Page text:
By BBC World
Media captionRwanda genocide anniversary: The country will mourn for 100 days
Rwanda’s president said the country had become “a family once again”, while marking the 25th anniversary of the genocide that killed 800,000 people.
Paul Kagame, who led a rebel force that ended the slaughter, lit a remembrance flame in the capital Kigali.
Rwandans will mourn for 100 days, the time it took in 1994 for about a tenth of the country to be massacred.
Most of those who died were minority Tutsis and moderate Hutus, killed by ethnic Hutu extremists.
Orphans’ search for family continues
In 1994, there was no hope, only darkness,” Mr Kagame told a crowd gathered at the Kigali Genocide Memorial, where more than 250,000 victims are thought to be buried.
“Today, light radiates from this place. How did it happen? Rwanda became a family once again.”
How is Rwanda remembering?
The commemoration activities began with the flame-lighting ceremony at the memorial. The flame will burn for 100 days.
The 61-year-old president, who has led the country since 2000, then delivered a speech at the Kigali Convention Centre.
He said the resilience and bravery of the genocide survivors represented the “Rwandan character in its purest form”.
“The arms of our people, intertwined, constitute the pillars of our nation,” he said. “We hold each other up. Our bodies and minds bear amputations and scars, but none of us is alone.
“Together, we have woven the tattered threads of our unity into a new tapestry.”
He added: “The fighting spirit is alive in us. What happened here will never happen again.”
Mr Kagame then led a vigil at the Amahoro National Stadium, which was used by United Nations officials to try to protect Tutsis during the killings.
About 2,000 people marched together on a walk of remembrance from parliament to the stadium, where candles were lit.
There was a moment – when all the candles were lit, and their lights bobbed around the stadium, when people were taking pictures with their smartphones – when it was almost possible to forget the horror that brought thousands of people together on this warm evening in Kigali.
But then I turned to the man next to me, and asked him what tonight meant to him.
“Well,” he said, “it’s important.” In the understated way which so many people in Rwanda speak he said: “I lost people. I lost my parents. I lost my siblings.”
We had already heard the names of entire families wiped off the map read out, accompanied by a promise never to forget. We had watched students march in silence from the parliament to the stadium.
But it was as the final speaker took to the stage, to describe how he survived to grow up and give his children the names of the four siblings he had lost, that the emotion seemed to bubble to the surface, and anguished cries were heard above the crowd.
Sometimes on this day, my neighbour said, it is hard to keep the emotions in.
Who is attending?
A number of foreign leaders are in the country for the events. They are mainly African, although Prime Minister Charles Michel represented the former colonial ruler, Belgium.
European Commission President Jean-Claude Juncker also attended.
French President Emmanuel Macron did not go, however. This week he appointed a panel of experts to investigate France’s role in the genocide.
France was a close ally of the Hutu-led government prior to the massacres and has been accused of ignoring warning signs and training the militias who carried out the attacks.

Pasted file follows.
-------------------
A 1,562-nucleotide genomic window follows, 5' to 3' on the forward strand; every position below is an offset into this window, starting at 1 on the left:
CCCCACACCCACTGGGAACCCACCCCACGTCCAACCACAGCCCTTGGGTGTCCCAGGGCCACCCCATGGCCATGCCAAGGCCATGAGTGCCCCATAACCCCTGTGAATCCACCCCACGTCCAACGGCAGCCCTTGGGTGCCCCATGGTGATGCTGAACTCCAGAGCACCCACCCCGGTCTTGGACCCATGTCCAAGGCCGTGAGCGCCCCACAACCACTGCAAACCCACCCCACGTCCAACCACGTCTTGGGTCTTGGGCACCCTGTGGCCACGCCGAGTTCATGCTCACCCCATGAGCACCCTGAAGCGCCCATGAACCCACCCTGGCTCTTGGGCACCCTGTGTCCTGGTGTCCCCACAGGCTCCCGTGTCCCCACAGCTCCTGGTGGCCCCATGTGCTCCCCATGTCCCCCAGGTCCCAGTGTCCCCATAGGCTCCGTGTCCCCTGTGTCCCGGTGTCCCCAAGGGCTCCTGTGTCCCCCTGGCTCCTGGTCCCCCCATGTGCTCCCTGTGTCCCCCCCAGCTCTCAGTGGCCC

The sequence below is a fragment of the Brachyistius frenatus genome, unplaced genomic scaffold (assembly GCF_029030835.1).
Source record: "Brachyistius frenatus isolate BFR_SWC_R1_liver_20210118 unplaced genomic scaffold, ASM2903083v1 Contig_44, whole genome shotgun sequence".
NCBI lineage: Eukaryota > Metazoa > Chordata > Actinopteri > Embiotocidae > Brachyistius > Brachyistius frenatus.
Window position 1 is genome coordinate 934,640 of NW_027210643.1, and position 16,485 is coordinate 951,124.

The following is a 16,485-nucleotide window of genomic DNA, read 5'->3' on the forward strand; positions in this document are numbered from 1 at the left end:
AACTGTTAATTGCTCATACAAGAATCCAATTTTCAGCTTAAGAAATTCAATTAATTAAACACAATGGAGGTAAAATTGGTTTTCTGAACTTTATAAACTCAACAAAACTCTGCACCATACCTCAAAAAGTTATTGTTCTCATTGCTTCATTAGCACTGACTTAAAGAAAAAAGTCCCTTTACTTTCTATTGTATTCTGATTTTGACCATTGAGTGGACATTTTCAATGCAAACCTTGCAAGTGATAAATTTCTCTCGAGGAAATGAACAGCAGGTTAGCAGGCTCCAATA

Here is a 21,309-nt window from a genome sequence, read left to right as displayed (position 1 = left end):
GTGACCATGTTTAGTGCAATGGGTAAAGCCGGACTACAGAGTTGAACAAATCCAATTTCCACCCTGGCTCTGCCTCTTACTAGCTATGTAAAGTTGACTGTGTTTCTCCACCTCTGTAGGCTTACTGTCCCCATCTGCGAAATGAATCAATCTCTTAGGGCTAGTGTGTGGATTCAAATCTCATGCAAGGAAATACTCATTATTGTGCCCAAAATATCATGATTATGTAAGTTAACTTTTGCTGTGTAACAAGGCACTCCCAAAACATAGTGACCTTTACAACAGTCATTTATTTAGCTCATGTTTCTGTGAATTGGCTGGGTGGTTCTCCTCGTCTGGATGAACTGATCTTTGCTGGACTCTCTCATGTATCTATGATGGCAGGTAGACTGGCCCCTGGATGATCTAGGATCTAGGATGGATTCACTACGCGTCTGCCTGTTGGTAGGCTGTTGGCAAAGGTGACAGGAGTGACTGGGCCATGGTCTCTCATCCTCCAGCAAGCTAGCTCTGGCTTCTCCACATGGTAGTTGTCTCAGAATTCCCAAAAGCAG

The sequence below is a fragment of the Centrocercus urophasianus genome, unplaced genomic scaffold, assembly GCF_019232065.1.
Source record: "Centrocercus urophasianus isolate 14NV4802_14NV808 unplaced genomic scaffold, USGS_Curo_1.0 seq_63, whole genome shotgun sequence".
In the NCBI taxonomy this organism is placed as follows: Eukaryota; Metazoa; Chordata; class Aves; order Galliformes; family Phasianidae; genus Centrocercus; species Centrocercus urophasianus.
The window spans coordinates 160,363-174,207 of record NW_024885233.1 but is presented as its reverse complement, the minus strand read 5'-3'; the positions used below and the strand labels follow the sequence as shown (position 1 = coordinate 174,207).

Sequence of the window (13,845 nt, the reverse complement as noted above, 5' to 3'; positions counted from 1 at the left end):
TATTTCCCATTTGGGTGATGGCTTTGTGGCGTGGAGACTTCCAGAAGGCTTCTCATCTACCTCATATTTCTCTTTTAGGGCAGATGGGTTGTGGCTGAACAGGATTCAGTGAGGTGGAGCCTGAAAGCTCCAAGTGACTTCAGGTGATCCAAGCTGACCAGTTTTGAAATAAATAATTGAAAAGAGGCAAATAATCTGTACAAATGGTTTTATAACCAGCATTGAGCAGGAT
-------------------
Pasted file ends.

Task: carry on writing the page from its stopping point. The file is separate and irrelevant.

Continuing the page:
France was represented by Herve Berville, a Rwandan-born MP.
Ugandan President Yoweri Museveni was also absent. He has been accused of backing Rwandan rebels who oppose Mr Kagame.
The vast number of people attending were ordinary Rwandans, including those who lived through the slaughter.
Olive Muhorakeye, 26, told Reuters: “Remembering is necessary because it’s only thanks to looking back at what happened [can we] ensure that it never happens again.”
How did the genocide unfold?
On 6 April 1994, a plane carrying then-President Juvenal Habyarimana – a Hutu – was shot down, killing all on board.
Hutu extremists blamed the Tutsi rebel group, the Rwandan Patriotic Front (RPF). It denied the accusation.
In a well-organised campaign of slaughter, militias were given hit lists of Tutsi victims. Many were killed with machetes in acts of appalling brutality.
One of the militias was the ruling party’s youth wing, the Interahamwe, which set up road blocks to find Tutsis, incited hatred via radio broadcasts and carried out house to house searches.
How did it end?
Little was done internationally to stop the killings. The UN and Belgium had forces in Rwanda but the UN mission was not given a mandate to act. The Belgians and most UN peacekeepers pulled out.
The RPF, backed by Uganda, started gaining ground and marched on Kigali. Some two million Hutus fled, mainly to the Democratic Republic of Congo.
The RPF was accused of killing thousands of Hutus as it took power, although it denies this.
Dozens of Hutus were convicted for their role in the killings by the International Criminal Tribunal for Rwanda, based in Tanzania, and hundreds of thousands more faced trial in community courts in Rwanda.
How is Rwanda now?
The genocide has cast a long shadow over regeneration and talk of ethnicity remains illegal.
But the country has recovered economically, with President Kagame’s policies encouraging rapid growth and technological advancement.
He won a third term in office in the most recent election in 2017 with 98.63% of the vote.
Growth remains good – 7.2% in 2018 according to the African Development Bank.
But Mr Kagame’s critics say he is too authoritarian and does not tolerate dissent.
Cries for those who were lost – The BBC’s Flora Drury in Kigali (https://www.bbc.com/news/world-africa-47786042)
Rwanda genocide: 100 days of slaughter (https://www.bbc.com/news/world-africa-26875506)